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Something that isn't often discussed, but plays a big role is community. If you're a photographer, new or experienced, you'll benefit from getting involved in a community. Let's dive deeper.


1. Your Local Community


It's generally good to be involved in your local community, but how exactly does it benefit you as a photographer? Well, it gets your name out there, for one. It also shows the people in your area what kind of person you are. Are you present? What kind of personality do you actually have? Do you give back or volunteer? A few summers back I reached out to a local animal shelter and offered my services free of charge. We worked together and cranked out an adorable calendar for a fundraiser. Not only was it fun, but it got my name out there, allowed me to volunteer my time and services for good, and helped me make connections in my community. There was a time I also volunteered as a photographer for Halos. They provide support for families during the loss of a child. That opportunity was by far the most humbling and heartbreaking. But I was incredibly grateful to be able to use my gift in a way that helped others. I'm a firm believer that each person is given a gift or trait and it's up to us to figure out how to use that gift to give glory to God and support the people in our community. I highly recommend you check out Halos by the way, they are a wonderful organization. But, I'm getting slightly off topic. To summarize, getting involved in your community is good for your business, good for your soul and good for the people in your community. Try looking for volunteer opportunities, local events or even your local chamber of commerce.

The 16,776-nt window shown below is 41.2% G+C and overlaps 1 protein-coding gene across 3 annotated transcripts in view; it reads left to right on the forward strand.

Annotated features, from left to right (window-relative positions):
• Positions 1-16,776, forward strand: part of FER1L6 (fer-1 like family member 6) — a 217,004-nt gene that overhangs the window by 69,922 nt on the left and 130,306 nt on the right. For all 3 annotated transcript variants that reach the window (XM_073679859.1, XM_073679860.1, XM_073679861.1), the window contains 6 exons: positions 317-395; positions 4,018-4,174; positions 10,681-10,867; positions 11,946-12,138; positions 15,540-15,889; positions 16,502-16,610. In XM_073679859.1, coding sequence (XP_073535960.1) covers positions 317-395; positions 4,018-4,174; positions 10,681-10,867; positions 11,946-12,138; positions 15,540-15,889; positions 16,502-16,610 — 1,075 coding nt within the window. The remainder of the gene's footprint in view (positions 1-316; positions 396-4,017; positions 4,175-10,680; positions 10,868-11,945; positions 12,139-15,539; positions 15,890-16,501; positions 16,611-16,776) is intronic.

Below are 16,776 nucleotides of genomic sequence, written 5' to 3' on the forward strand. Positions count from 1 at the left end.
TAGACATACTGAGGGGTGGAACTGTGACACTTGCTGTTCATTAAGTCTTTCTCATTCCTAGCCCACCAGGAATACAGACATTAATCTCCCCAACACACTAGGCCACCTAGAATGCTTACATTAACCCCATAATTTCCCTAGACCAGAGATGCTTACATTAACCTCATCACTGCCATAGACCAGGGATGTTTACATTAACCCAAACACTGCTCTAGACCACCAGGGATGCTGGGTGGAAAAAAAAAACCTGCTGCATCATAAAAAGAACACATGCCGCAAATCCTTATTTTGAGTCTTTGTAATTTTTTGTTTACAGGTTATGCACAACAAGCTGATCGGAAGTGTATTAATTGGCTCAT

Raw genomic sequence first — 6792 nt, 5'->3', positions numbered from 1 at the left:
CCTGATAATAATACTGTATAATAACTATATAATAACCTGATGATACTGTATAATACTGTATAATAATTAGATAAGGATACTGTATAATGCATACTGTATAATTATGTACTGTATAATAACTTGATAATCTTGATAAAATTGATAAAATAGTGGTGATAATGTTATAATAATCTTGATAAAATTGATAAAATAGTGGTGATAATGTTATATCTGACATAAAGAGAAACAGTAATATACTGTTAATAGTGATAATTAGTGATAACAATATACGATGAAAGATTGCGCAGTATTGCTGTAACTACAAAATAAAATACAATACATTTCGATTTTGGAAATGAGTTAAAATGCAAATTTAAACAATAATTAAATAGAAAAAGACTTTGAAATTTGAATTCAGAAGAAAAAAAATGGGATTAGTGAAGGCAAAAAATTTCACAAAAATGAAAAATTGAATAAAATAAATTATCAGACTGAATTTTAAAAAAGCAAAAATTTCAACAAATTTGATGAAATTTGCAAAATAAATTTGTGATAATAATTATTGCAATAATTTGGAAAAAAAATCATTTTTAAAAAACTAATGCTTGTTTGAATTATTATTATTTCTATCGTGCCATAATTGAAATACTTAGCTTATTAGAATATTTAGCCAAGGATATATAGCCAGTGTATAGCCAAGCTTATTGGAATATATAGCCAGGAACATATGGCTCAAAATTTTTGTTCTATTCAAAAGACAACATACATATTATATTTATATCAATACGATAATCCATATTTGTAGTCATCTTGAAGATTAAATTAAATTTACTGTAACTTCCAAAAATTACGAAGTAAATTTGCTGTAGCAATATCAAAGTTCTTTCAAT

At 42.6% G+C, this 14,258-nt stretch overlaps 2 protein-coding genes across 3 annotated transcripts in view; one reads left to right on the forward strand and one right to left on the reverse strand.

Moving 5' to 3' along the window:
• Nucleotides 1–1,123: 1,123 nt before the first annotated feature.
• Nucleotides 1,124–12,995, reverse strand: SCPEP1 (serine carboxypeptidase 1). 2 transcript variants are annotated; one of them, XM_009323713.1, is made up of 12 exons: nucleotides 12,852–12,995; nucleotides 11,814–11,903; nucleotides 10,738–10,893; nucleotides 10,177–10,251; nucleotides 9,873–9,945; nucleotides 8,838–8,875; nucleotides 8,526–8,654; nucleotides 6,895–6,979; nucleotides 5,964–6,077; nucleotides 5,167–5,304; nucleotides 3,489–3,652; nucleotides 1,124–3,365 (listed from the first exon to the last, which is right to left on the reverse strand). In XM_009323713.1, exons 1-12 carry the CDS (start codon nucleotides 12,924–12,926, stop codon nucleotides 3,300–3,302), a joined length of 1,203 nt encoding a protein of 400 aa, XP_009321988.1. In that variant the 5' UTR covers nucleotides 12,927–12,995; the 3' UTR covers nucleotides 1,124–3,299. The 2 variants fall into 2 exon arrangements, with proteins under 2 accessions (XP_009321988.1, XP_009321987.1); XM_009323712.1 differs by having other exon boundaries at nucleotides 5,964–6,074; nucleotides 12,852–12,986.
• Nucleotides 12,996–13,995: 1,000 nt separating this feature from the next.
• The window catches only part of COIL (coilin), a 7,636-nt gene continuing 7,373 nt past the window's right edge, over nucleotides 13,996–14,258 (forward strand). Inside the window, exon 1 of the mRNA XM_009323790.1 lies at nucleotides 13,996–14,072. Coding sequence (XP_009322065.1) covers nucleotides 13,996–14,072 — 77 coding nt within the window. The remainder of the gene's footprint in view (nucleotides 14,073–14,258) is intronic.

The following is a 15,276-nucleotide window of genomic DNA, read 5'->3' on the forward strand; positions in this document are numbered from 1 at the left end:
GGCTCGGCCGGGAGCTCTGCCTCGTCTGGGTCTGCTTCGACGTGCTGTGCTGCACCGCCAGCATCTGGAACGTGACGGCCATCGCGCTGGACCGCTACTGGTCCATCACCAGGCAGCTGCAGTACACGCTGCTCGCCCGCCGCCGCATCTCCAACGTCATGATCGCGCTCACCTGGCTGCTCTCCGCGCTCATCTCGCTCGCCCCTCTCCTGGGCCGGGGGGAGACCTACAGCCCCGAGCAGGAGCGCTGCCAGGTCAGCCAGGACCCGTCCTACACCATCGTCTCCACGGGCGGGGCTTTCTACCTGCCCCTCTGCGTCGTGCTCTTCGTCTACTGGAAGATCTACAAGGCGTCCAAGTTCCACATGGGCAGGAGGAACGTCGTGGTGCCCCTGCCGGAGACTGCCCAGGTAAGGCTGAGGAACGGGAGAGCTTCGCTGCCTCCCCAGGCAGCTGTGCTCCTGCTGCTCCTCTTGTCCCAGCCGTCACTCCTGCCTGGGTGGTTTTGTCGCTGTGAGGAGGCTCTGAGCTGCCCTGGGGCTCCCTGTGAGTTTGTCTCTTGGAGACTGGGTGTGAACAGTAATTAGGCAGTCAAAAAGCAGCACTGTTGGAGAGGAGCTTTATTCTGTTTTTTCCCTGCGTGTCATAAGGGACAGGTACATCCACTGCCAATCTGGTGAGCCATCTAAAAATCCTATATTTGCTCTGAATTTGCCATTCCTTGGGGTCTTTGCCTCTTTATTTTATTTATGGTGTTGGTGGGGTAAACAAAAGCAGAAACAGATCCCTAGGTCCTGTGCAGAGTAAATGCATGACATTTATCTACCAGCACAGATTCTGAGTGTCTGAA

2. The Online Community


This one requires a little less effort to get involved in. When I say the online community, I mean Facebook groups primarily. I'm a strong advocate for this because I've personally experienced so many benefits of being involved in these groups. Anytime you're looking for advice, support or just general opinion, you can find what you're looking for in these groups. It's up to you which ones to join, there are many. To name a few, these are some that I'm in; Cassidy Lynn Education (She is an awesome photographer and a wonderful educator. Check out her Insta as well as the courses and podcasts she offers), The LawTog, Photography Swap Around The World, and Styled Shoots In Minnesota & Wisconsin. I'd also recommend getting into some of the local mom's groups,city word of mouth pages and some second shooter groups (good for finding work as a second shooter or to hire a second shooter.) Try it out and you'll see the benefits in no time!


3. The Photographer Community, Specifically


Best for last. Get to know some other photographers either online or locally (local is best). If you can form friendships with local 'togs you'll always have someone to discuss business with, hang out with, go on photographer retreats with and even second shoot with. By knowing other photographers in your area you can also compare what you're seeing out there... "Is it just me, or has it been a super slow year for bookings??". Oh yeah, you also have someone to vent with, someone who 100% gets your frustrations on that guy that had his phone out the entire wedding ceremony, or the family member that followed you around with their phone taking pictures behind you all day. Trust me when I say photographer friends are a blessing.


Community is a wonder. If you want to better yourself and better your business, join a community or two.

Looking for a dreamy Wisconsin wedding venue but not sure where to start? Here is a list of some of my favorites so far:



#1 Lilydale Dance Hall and Event Venue